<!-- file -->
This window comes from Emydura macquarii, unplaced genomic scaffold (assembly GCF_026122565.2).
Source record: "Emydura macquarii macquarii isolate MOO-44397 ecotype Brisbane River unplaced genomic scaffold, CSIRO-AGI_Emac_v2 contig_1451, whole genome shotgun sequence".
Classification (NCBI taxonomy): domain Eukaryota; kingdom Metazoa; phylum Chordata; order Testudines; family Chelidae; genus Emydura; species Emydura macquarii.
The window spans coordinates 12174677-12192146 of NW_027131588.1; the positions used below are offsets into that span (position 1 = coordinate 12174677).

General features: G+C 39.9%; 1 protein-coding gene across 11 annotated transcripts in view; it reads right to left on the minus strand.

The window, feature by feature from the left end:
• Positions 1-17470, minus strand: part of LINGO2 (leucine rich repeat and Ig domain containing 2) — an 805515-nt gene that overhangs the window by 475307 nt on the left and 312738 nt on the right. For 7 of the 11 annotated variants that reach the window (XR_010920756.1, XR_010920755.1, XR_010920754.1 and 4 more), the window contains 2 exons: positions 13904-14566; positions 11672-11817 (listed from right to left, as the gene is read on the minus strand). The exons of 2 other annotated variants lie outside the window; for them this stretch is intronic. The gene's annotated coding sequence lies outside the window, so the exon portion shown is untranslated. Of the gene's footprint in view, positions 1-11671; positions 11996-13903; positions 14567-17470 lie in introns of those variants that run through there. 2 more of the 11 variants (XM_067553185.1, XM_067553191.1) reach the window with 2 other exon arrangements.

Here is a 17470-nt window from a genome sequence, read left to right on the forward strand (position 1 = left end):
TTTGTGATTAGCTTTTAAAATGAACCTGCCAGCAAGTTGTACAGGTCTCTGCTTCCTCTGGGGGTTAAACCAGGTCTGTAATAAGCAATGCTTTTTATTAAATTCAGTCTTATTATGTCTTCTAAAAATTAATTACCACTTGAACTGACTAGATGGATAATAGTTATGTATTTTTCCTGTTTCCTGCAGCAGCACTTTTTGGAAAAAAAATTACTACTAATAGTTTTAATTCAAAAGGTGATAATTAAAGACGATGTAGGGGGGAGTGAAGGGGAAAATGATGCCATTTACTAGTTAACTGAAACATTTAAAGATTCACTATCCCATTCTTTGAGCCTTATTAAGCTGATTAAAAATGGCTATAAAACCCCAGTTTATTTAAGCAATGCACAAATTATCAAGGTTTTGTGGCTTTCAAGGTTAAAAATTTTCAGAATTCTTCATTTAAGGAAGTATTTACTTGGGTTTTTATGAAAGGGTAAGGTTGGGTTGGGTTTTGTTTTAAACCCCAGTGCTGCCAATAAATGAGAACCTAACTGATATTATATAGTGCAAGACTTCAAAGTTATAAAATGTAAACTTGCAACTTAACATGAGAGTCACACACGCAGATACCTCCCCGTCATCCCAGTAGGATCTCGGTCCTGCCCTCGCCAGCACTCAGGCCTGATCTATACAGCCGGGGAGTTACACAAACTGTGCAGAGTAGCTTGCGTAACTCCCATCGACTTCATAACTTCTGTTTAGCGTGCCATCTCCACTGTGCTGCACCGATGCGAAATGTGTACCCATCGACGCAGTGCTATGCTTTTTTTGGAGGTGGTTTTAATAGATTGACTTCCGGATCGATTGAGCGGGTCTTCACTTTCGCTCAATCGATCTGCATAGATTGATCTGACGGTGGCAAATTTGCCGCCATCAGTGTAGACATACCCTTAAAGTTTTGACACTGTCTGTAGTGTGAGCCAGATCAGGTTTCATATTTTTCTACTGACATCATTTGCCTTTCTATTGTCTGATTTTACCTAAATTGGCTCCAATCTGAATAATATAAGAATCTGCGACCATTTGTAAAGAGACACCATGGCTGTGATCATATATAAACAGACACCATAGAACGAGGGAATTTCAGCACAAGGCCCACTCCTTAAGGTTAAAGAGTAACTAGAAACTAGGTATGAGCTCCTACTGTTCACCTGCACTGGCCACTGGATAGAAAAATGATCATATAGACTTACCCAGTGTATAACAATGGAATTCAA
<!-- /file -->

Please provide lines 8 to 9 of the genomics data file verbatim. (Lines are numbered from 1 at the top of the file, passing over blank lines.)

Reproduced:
Here is a 17470-nt window from a genome sequence, read left to right on the forward strand (position 1 = left end):
TTTGTGATTAGCTTTTAAAATGAACCTGCCAGCAAGTTGTACAGGTCTCTGCTTCCTCTGGGGGTTAAACCAGGTCTGTAATAAGCAATGCTTTTTATTAAATTCAGTCTTATTATGTCTTCTAAAAATTAATTACCACTTGAACTGACTAGATGGATAATAGTTATGTATTTTTCCTGTTTCCTGCAGCAGCACTTTTTGGAAAAAAAATTACTACTAATAGTTTTAATTCAAAAGGTGATAATTAAAGACGATGTAGGGGGGAGTGAAGGGGAAAATGATGCCATTTACTAGTTAACTGAAACATTTAAAGATTCACTATCCCATTCTTTGAGCCTTATTAAGCTGATTAAAAATGGCTATAAAACCCCAGTTTATTTAAGCAATGCACAAATTATCAAGGTTTTGTGGCTTTCAAGGTTAAAAATTTTCAGAATTCTTCATTTAAGGAAGTATTTACTTGGGTTTTTATGAAAGGGTAAGGTTGGGTTGGGTTTTGTTTTAAACCCCAGTGCTGCCAATAAATGAGAACCTAACTGATATTATATAGTGCAAGACTTCAAAGTTATAAAATGTAAACTTGCAACTTAACATGAGAGTCACACACGCAGATACCTCCCCGTCATCCCAGTAGGATCTCGGTCCTGCCCTCGCCAGCACTCAGGCCTGATCTATACAGCCGGGGAGTTACACAAACTGTGCAGAGTAGCTTGCGTAACTCCCATCGACTTCATAACTTCTGTTTAGCGTGCCATCTCCACTGTGCTGCACCGATGCGAAATGTGTACCCATCGACGCAGTGCTATGCTTTTTTTGGAGGTGGTTTTAATAGATTGACTTCCGGATCGATTGAGCGGGTCTTCACTTTCGCTCAATCGATCTGCATAGATTGATCTGACGGTGGCAAATTTGCCGCCATCAGTGTAGACATACCCTTAAAGTTTTGACACTGTCTGTAGTGTGAGCCAGATCAGGTTTCATATTTTTCTACTGACATCATTTGCCTTTCTATTGTCTGATTTTACCTAAATTGGCTCCAATCTGAATAATATAAGAATCTGCGACCATTTGTAAAGAGACACCATGGCTGTGATCATATATAAACAGACACCATAGAACGAGGGAATTTCAGCACAAGGCCCACTCCTTAAGGTTAAAGAGTAACTAGAAACTAGGTATGAGCTCCTACTGTTCACCTGCACTGGCCACTGGATAGAAAAATGATCATATAGACTTACCCAGTGTATAACAATGGAATTCAA